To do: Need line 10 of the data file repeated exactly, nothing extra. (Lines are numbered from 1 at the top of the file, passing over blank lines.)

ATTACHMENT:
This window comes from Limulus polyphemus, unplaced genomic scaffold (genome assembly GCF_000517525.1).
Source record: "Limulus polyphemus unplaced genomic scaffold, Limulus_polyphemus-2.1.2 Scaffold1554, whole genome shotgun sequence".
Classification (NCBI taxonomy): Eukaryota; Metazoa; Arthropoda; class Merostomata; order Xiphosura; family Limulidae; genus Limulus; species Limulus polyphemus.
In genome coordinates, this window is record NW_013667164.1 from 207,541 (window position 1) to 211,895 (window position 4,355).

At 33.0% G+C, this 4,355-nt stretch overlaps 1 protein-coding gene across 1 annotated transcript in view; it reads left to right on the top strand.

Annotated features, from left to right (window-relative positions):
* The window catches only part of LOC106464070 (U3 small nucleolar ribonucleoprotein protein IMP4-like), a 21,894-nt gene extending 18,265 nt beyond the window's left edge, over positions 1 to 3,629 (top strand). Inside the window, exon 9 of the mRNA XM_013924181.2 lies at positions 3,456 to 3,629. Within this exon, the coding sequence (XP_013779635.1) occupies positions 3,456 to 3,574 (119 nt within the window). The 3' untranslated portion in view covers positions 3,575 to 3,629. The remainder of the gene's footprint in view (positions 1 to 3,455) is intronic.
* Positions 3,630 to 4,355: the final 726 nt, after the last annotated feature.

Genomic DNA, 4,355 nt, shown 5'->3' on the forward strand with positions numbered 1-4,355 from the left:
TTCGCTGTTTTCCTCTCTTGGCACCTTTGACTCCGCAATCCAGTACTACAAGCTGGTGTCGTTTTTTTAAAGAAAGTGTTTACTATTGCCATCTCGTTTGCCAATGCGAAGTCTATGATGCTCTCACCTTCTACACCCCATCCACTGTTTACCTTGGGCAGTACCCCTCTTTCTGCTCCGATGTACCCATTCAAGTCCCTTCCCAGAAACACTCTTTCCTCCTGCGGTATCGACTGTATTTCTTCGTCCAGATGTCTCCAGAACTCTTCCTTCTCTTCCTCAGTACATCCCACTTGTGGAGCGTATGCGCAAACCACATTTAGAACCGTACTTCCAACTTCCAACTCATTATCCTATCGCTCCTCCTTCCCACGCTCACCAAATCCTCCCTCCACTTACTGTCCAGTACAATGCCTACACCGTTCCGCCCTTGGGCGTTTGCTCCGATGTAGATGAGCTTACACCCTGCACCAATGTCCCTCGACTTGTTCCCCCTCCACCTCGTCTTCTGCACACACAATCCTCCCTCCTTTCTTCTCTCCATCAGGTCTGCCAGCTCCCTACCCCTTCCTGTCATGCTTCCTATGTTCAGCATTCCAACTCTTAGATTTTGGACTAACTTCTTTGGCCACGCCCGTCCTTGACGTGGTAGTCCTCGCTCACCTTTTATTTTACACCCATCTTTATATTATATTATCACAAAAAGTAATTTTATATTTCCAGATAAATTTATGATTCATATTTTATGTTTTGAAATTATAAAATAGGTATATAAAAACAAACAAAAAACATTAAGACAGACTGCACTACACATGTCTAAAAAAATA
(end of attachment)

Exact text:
TTCGCTGTTTTCCTCTCTTGGCACCTTTGACTCCGCAATCCAGTACTACAAGCTGGTGTCGTTTTTTTAAAGAAAGTGTTTACTATTGCCATCTCGTTTGCCAATGCGAAGTCTATGATGCTCTCACCTTCTACACCCCATCCACTGTTTACCTTGGGCAGTACCCCTCTTTCTGCTCCGATGTACCCATTCAAGTCCCTTCCCAGAAACACTCTTTCCTCCTGCGGTATCGACTGTATTTCTTCGTCCAGATGTCTCCAGAACTCTTCCTTCTCTTCCTCAGTACATCCCACTTGTGGAGCGTATGCGCAAACCACATTTAGAACCGTACTTCCAACTTCCAACTCATTATCCTATCGCTCCTCCTTCCCACGCTCACCAAATCCTCCCTCCACTTACTGTCCAGTACAATGCCTACACCGTTCCGCCCTTGGGCGTTTGCTCCGATGTAGATGAGCTTACACCCTGCACCAATGTCCCTCGACTTGTTCCCCCTCCACCTCGTCTTCTGCACACACAATCCTCCCTCCTTTCTTCTCTCCATCAGGTCTGCCAGCTCCCTACCCCTTCCTGTCATGCTTCCTATGTTCAGCATTCCAACTCTTAGATTTTGGACTAACTTCTTTGGCCACGCCCGTCCTTGACGTGGTAGTCCTCGCTCACCTTTTATTTTACACCCATCTTTATATTATATTATCACAAAAAGTAATTTTATATTTCCAGATAAATTTATGATTCATATTTTATGTTTTGAAATTATAAAATAGGTATATAAAAACAAACAAAAAACATTAAGACAGACTGCACTACACATGTCTAAAAAAATA